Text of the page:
- Email: [email protected]

PII: DOI: Reference:

S0378-4371(17)31012-9 https://doi.org/10.1016/j.physa.2017.10.004 PHYSA 18718

To appear in:

Physica A

Received date : 28 January 2017 Revised date : 2 October 2017 Please cite this article as: B.S. Chahal, M. Singh, Shalini Singh, N.S. Saini, Dust ion acoustic freak waves in a plasma with two temperature electrons featuring Tsallis distribution, Physica A (2017), https://doi.org/10.1016/j.physa.2017.10.004 This is a PDF file of an unedited manuscript that has been accepted for publication. As a service to our customers we are providing this early version of the manuscript. The manuscript will undergo copyediting, typesetting, and review of the resulting proof before it is published in its final form. Please note that during the production process errors may be discovered which could affect the content, and all legal disclaimers that apply to the journal pertain.

*Highlights (for review)

Highlights We have studied the dust ion acoustic freak waves in a multicomponent plasma with nonextensive distribution. Modulated wave packets in the form bright envelope solitons are formed which give rise to freak waves. It is observed that the nonextensivity of electrons, cool electronion density ratio and dust number density plays a significant role in modifying the nonlinear structures of freak waves.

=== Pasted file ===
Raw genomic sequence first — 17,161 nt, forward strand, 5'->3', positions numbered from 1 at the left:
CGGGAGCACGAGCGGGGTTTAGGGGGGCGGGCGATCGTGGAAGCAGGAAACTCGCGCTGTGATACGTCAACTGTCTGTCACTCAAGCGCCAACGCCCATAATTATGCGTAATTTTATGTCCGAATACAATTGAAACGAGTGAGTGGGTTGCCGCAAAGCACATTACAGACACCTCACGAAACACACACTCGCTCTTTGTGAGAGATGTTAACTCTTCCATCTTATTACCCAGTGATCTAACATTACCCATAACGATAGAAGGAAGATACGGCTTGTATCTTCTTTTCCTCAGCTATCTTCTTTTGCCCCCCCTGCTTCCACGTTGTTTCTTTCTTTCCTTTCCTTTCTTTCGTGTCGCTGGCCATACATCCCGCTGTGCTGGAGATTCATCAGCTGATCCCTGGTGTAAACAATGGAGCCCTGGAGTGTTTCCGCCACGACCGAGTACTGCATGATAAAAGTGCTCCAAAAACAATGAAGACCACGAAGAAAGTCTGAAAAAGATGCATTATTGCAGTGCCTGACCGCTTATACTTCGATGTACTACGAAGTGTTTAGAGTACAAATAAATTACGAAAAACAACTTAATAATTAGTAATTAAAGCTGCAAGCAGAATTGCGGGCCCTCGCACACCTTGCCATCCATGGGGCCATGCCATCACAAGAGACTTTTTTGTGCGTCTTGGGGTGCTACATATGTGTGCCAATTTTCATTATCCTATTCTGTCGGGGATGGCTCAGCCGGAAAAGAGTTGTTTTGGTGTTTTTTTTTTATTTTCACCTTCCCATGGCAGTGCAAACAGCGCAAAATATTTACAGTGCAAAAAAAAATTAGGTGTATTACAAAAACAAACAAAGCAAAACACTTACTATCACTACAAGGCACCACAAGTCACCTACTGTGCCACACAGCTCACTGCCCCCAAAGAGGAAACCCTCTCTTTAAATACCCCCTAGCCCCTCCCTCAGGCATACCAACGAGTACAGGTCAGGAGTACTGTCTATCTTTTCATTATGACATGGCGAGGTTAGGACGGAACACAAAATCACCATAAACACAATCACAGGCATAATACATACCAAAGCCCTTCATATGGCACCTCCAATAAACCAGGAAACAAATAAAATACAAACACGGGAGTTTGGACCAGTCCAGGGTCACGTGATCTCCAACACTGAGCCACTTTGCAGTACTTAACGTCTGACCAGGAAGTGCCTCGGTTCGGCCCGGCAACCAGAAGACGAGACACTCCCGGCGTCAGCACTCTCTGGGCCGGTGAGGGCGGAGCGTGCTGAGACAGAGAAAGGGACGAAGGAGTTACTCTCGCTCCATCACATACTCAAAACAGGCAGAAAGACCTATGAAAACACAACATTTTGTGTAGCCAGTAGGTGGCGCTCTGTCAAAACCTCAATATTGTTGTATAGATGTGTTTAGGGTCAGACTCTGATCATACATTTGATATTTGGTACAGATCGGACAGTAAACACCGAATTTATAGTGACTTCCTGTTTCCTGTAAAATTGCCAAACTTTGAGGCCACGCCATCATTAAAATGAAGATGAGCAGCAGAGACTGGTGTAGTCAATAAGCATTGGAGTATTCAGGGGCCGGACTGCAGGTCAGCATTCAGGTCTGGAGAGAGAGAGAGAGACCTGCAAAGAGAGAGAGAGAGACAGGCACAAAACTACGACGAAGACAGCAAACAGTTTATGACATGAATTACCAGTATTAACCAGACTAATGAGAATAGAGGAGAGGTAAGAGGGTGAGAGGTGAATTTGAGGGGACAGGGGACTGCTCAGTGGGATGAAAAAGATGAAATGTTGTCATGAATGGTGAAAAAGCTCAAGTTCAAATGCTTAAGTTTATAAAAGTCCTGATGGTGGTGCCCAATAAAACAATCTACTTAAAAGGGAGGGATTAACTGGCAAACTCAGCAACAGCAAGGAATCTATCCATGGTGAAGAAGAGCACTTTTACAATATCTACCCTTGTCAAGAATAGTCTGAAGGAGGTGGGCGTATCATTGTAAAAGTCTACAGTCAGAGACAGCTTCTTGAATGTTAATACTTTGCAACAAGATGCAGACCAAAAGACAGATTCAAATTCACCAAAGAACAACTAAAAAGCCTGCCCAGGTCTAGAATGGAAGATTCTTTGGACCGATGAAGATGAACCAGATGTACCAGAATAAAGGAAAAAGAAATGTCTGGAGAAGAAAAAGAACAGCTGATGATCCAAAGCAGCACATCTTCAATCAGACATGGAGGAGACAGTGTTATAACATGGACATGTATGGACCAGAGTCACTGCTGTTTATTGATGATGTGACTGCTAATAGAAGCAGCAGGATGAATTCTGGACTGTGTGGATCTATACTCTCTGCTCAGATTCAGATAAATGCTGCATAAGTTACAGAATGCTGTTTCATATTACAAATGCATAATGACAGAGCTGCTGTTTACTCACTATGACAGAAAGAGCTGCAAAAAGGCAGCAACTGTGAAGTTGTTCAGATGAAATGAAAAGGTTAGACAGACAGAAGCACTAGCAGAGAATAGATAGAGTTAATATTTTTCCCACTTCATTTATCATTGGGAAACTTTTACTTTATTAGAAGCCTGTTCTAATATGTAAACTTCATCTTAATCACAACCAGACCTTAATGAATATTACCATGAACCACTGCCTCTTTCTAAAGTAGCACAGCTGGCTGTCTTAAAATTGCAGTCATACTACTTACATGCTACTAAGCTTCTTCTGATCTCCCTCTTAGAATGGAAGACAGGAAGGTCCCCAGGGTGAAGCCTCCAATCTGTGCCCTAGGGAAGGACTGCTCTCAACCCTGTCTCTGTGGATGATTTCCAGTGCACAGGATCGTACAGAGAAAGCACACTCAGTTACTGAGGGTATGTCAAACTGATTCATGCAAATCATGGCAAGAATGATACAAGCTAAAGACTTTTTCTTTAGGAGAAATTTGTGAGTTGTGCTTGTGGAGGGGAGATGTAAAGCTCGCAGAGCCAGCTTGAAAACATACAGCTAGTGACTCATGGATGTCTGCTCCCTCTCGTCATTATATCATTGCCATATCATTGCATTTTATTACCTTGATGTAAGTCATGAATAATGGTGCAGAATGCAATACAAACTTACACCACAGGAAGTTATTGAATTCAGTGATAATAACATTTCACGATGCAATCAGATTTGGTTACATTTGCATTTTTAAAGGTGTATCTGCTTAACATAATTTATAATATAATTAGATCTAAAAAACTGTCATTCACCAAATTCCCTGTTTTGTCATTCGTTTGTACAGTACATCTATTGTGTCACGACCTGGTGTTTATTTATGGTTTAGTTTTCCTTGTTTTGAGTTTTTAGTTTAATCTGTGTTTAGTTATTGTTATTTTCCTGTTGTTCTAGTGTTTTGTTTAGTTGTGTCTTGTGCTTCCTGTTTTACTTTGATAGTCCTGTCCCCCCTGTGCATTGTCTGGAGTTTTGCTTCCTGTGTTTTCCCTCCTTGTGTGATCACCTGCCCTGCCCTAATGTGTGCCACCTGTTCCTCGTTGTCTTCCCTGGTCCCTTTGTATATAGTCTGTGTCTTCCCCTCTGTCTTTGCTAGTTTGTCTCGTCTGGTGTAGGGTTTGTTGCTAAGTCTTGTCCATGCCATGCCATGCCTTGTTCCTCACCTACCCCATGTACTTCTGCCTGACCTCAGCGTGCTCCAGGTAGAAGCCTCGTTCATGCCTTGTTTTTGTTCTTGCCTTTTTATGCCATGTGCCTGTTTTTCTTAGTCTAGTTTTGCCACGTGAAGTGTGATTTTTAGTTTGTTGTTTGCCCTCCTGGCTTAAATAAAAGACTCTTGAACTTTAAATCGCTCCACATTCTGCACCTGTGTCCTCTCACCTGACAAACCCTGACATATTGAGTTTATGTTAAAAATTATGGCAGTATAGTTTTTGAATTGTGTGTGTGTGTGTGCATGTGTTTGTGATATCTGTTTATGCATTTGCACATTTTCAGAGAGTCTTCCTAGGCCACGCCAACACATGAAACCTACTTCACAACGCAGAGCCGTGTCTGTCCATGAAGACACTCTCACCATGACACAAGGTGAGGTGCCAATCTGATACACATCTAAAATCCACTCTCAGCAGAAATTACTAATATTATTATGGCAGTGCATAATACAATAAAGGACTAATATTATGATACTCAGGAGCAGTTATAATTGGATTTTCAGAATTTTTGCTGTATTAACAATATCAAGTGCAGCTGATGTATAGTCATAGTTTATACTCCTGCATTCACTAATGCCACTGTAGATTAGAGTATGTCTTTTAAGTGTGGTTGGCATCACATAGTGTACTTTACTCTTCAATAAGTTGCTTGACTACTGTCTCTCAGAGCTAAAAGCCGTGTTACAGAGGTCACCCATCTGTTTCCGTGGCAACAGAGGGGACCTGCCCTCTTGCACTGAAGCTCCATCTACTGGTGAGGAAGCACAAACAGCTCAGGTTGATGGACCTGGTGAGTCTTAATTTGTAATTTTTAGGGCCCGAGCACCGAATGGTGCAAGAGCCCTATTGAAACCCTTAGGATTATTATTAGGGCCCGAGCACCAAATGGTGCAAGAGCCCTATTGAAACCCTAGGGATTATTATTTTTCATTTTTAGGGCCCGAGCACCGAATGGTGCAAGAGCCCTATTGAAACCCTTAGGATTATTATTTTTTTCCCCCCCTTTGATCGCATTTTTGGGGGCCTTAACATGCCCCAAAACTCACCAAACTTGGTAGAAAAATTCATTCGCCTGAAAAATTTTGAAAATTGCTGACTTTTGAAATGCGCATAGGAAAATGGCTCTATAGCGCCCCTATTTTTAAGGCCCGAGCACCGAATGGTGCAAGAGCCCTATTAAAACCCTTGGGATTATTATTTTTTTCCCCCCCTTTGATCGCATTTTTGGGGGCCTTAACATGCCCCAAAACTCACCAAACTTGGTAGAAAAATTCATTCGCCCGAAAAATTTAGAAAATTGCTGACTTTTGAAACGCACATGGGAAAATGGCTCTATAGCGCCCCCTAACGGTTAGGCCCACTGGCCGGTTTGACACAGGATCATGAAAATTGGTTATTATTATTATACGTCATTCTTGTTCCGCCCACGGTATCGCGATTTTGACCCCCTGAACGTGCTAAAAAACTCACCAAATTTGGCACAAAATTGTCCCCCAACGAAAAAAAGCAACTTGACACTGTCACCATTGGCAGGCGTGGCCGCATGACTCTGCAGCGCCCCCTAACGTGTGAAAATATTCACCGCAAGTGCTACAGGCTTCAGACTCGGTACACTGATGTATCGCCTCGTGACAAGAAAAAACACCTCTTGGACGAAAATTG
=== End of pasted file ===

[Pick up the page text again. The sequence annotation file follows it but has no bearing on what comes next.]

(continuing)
*Manuscript Click here to view linked References

Dust ion acoustic freak waves in a plasma with two temperature electrons featuring Tsallis distribution Balwinder Singh Chahala,b , Manpreet Singha , Shalinia , N. S. Sainia,∗ a

Department of Physics, Guru Nanak Dev University, Amritsar-143005, India. b Department of Physics, Layallpur Khalsa College, Jalandhar-144001, India.

Abstract We present an investigation for the nonlinear dust ion acoustic wave modulation in a plasma composed of charged dust grains, two temperature (cold and hot) nonextensive electrons and ions. For this purpose, the multiscale reductive perturbation technique is used to obtain a nonlinear Schr¨ odinger equation. The critical wave number, which indicates where the modulational instability sets in, has been determined precisely for various regimes. The influence of plasma background nonextensivity on the growth rate of modulational instability is discussed. The modulated wavepackets in the form of either bright or dark type envelope solitons may exist. Formation of rogue waves from bright envelope solitons is also discussed. The investigation indicates that the structural characteristics of these envelope excitations (width, amplitude) are significantly aﬀected by nonextensivity, dust concentration, cold electron-ion density ratio and temperature ratio. Keywords: Dust ion acoustic rogue waves, Nonlinear Schr¨ odinger equation, Modulational instability, Nonextensive distribution, Tsallis statistical mechanics

∗

Corresponding author at : Department of Physics, Guru Nanak Dev University, Amritsar-143005, India. Email addresses: chahal [email protected] (Balwinder Singh Chahal), [email protected] (Manpreet Singh), [email protected] (Shalini), [email protected] (N. S. Saini)